How Telemedicine has Led to New Specialties
Telemedicine has been developing since the 1960s, first through radio and telephone-based consulting, then video, and now to where it is today. Technology has made the world more connected than ever before, and has helped the evolution of telemedicine. With easier access to mobile devices, computers, and other communication technologies, healthcare can be just a click away. In recent years, telemedicine has become a bigger part of healthcare worldwide, with utilization stabilizing at 38 times higher than before the start of the COVID-19 pandemic in early 2020.
During this increase in usage and acceptance of telemedicine as a viable option to provide more access to healthcare, many specialties have incorporated a new branch of sub-specialization in telemedicine. Below, we cover some of these up-and-coming telemedicine specialties and why they are becoming increasingly utilized.
Endocrinologists treat disorders such as arthritis, osteoporosis, and more disease related to hormones or endocrine glands. Telemedicine is still not used widely in the specialty but that is changing. Diabetes is a widespread disease, with over 100 million estimated to have it in the US alone, and many who have it don’t know they do. With higher rates in rural areas, there is a lack of necessary care and knowledge of the disease. Tele-endocrinology changes that. By providing care remotely, more patients are able to be reached. It was also found in a study that virtual consultations for endocrinological issues had the same rates of improvement in health as in-person consultations.
Teleneurologists are able to diagnose and treat various neurological conditions remotely. More often than not, they work together with on-site physicians to provide their specialized knowledge. Neurological problems may often be time sensitive, such as in situations of strokes. Since not all places have a neurologist ready on call to deal with the post-emergency treatment, telemedicine provides that convenience. Furthermore, with an aging population worldwide, incidences of neurological issues such as Alzheimer’s and dementia, are putting a burden on many healthcare institutions with the number of neurologists not being able to keep up.
Teleradiology is unique in that it is one of the few specializations that rarely deal directly with patients. Teleradiologists are often in communication and providing support for hospitals and other on-site practitioners. Like the lack of neurologists, many smaller clinics or hospitals in rural areas lack the resources to have an on-call in-person radiologist, so telemedicine provides a cheaper and more viable solution to this problem.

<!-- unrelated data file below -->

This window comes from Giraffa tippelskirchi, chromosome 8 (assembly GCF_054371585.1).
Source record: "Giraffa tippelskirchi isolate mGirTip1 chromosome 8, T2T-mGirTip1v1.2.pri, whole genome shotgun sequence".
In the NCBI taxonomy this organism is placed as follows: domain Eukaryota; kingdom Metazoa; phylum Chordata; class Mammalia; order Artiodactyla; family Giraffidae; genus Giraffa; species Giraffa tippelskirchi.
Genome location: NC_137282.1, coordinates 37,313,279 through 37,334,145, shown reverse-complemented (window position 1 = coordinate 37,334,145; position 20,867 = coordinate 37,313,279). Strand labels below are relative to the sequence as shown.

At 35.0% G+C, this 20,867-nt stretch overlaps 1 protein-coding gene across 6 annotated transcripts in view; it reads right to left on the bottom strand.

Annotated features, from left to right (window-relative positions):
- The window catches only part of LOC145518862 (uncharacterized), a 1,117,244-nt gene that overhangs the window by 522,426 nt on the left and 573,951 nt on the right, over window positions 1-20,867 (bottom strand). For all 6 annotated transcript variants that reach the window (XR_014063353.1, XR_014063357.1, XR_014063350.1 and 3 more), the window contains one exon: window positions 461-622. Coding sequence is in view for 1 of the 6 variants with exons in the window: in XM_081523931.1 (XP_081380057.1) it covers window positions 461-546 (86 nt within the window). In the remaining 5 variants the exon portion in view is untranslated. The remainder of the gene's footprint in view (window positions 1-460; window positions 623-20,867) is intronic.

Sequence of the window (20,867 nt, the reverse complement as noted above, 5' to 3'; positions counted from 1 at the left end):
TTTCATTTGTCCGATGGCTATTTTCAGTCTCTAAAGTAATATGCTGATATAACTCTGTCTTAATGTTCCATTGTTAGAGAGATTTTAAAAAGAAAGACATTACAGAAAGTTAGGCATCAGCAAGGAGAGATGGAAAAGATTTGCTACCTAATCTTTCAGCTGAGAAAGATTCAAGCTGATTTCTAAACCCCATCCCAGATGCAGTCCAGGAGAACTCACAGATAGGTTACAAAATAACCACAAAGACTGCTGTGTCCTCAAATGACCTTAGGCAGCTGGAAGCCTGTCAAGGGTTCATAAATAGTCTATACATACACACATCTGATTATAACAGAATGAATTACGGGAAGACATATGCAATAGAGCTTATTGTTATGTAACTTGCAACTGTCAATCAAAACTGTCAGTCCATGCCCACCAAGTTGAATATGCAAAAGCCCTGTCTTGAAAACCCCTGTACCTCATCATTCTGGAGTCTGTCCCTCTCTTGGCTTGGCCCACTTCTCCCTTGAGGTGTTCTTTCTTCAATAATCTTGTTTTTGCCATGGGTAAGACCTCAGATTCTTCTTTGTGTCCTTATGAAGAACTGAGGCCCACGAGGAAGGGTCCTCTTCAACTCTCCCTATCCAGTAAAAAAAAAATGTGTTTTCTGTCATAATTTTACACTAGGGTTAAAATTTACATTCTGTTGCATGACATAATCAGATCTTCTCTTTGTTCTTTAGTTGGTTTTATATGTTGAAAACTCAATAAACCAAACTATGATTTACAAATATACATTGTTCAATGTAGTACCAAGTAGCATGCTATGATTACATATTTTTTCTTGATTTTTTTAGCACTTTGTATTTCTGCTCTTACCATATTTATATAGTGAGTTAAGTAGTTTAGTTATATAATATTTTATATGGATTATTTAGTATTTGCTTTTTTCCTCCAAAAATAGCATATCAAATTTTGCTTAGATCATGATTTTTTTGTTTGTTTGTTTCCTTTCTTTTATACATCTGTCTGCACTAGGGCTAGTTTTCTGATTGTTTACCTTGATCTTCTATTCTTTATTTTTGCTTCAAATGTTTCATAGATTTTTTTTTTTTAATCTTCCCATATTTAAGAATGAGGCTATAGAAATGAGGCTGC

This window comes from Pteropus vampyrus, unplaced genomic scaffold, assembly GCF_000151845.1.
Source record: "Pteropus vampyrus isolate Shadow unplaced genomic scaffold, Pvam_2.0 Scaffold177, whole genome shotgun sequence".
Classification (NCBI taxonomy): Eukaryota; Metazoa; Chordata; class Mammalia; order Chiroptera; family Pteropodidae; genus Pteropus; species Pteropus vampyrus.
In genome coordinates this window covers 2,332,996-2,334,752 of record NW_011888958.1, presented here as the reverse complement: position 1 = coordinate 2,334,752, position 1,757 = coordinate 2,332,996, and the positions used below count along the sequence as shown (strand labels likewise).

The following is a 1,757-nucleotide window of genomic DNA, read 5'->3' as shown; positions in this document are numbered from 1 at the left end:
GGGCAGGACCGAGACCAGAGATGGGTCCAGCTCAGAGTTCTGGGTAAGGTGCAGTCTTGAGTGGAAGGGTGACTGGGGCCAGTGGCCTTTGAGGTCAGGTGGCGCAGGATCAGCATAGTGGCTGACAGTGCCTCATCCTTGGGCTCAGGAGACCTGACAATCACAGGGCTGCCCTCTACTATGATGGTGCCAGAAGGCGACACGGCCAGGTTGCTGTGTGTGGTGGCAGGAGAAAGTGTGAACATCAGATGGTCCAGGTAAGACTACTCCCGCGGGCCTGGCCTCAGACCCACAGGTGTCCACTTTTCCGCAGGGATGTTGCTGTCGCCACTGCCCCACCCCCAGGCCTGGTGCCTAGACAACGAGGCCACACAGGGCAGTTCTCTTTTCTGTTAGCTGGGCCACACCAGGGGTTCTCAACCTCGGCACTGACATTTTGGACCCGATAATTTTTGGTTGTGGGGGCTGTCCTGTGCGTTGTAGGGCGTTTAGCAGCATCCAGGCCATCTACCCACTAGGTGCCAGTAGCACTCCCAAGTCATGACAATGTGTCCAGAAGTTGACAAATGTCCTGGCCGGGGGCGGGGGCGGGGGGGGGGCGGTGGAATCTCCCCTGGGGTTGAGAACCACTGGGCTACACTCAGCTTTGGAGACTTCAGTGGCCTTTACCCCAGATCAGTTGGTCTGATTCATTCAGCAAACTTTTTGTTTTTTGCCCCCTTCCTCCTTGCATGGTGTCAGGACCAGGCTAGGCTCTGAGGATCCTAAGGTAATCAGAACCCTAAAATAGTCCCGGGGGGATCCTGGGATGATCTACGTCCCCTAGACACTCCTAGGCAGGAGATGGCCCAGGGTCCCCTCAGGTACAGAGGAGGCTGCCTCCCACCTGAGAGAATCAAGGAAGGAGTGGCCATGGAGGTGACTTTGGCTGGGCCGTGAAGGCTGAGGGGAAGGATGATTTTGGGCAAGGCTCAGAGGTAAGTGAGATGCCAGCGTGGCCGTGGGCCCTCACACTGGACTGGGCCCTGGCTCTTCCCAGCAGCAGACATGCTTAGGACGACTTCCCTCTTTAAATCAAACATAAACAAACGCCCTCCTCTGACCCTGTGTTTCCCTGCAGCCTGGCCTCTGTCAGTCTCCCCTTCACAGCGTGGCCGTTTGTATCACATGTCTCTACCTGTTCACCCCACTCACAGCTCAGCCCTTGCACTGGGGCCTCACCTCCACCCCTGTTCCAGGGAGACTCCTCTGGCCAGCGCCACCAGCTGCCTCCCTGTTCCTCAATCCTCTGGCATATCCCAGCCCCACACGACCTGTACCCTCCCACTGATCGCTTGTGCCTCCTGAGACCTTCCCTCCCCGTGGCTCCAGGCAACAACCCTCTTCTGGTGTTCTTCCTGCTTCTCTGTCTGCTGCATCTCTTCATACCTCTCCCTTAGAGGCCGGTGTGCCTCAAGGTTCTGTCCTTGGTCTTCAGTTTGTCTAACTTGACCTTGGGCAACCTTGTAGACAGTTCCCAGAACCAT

Telemedicine provides gynecologists with an array of tools that can help to improve patient care. Particularly when it comes to pre- and post-pregnancy care. This includes dealing with mental health issues such as post-partum depression, or the physical complications of pregnancy including pre-eclampsia, hypertension, gestational diabetes and more. These conditions often require frequent observation and quick communication, which telemedicine can provide. Telemedicine is also being used for easier family planning services.
The American Medical Association conducted a survey regarding telemedicine and found that the third largest group of specialists to use it are cardiologists at 24%. With new developments in at-home medical devices such as easy to use ECGs, digital stethoscopes, and more, telecardiology has more and easier access to real time digital health data compared to most other specialties. The onsite aspect of telecardiology can be helpful for GPs in not just treatment, but diagnosis of cardiological issues as well, considering that even in the UK, 75% of these problems reported by GPs turn out to be non-cardiac issues.
Global Telehealth Exchange (GTHE) is a state-of-the-art telehealth solution that encompasses many aspects of the healthcare journey. It is HIPAA-compliant, secure, and provides worldwide access to healthcare. With access to healthcare professionals globally, and the ability to securely share information, patients using GTHE will have no problems in getting the help they need from anywhere in the world. Meanwhile, healthcare providers have greater access to other specialties for referrals if the need arises. And, as many specialties require better or quicker communication channels, having easy access to full medical records with the permission of the patient, can help healthcare providers to diagnose and advise treatment options more efficiently. General practitioners and specialists using GTHE can easily make referrals or share documentation when needed.
GTHE offers many benefits to healthcare providers including:
- Instant reimbursement
- Top level data security
- Cross-border treatments
- No additional paperwork, and in most cases eliminates it all together
- Full control over your rates, availability, and schedule
- No monthly or annual subscription fee
- No contract commitments
With GTHE, healthcare providers can connect with their patients seamlessly and provide a better remote standard of care. If you want to expand your medical practice without investing in expensive software, visit the GTHE website and sign up now.